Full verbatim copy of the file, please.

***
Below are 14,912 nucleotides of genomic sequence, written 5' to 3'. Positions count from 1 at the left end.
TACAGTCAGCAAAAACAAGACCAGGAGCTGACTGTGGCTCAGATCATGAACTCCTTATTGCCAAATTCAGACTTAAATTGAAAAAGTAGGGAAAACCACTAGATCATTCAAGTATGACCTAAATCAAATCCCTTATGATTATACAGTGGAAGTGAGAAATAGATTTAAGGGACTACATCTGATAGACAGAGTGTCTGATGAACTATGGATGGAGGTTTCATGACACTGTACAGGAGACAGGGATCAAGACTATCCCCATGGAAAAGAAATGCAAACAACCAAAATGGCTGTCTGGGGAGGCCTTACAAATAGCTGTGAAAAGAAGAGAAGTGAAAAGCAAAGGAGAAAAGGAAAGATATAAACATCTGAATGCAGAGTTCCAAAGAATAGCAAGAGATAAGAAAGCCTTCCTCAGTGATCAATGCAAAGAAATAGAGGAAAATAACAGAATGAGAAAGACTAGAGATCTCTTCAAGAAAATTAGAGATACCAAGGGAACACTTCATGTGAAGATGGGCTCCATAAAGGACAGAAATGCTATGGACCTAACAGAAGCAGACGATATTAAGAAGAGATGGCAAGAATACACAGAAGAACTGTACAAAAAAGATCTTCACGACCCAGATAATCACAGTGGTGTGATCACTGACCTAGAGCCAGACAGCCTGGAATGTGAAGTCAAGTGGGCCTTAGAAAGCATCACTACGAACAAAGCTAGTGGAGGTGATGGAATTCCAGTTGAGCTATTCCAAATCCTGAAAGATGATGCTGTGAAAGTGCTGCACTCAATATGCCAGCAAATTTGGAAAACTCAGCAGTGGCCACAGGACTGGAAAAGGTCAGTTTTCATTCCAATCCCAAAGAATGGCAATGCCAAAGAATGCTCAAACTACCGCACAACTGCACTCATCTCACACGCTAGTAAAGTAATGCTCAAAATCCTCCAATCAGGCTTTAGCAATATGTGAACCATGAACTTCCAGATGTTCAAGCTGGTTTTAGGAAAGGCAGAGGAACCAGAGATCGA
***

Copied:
Below are 14,912 nucleotides of genomic sequence, written 5' to 3'. Positions count from 1 at the left end.
TACAGTCAGCAAAAACAAGACCAGGAGCTGACTGTGGCTCAGATCATGAACTCCTTATTGCCAAATTCAGACTTAAATTGAAAAAGTAGGGAAAACCACTAGATCATTCAAGTATGACCTAAATCAAATCCCTTATGATTATACAGTGGAAGTGAGAAATAGATTTAAGGGACTACATCTGATAGACAGAGTGTCTGATGAACTATGGATGGAGGTTTCATGACACTGTACAGGAGACAGGGATCAAGACTATCCCCATGGAAAAGAAATGCAAACAACCAAAATGGCTGTCTGGGGAGGCCTTACAAATAGCTGTGAAAAGAAGAGAAGTGAAAAGCAAAGGAGAAAAGGAAAGATATAAACATCTGAATGCAGAGTTCCAAAGAATAGCAAGAGATAAGAAAGCCTTCCTCAGTGATCAATGCAAAGAAATAGAGGAAAATAACAGAATGAGAAAGACTAGAGATCTCTTCAAGAAAATTAGAGATACCAAGGGAACACTTCATGTGAAGATGGGCTCCATAAAGGACAGAAATGCTATGGACCTAACAGAAGCAGACGATATTAAGAAGAGATGGCAAGAATACACAGAAGAACTGTACAAAAAAGATCTTCACGACCCAGATAATCACAGTGGTGTGATCACTGACCTAGAGCCAGACAGCCTGGAATGTGAAGTCAAGTGGGCCTTAGAAAGCATCACTACGAACAAAGCTAGTGGAGGTGATGGAATTCCAGTTGAGCTATTCCAAATCCTGAAAGATGATGCTGTGAAAGTGCTGCACTCAATATGCCAGCAAATTTGGAAAACTCAGCAGTGGCCACAGGACTGGAAAAGGTCAGTTTTCATTCCAATCCCAAAGAATGGCAATGCCAAAGAATGCTCAAACTACCGCACAACTGCACTCATCTCACACGCTAGTAAAGTAATGCTCAAAATCCTCCAATCAGGCTTTAGCAATATGTGAACCATGAACTTCCAGATGTTCAAGCTGGTTTTAGGAAAGGCAGAGGAACCAGAGATCGA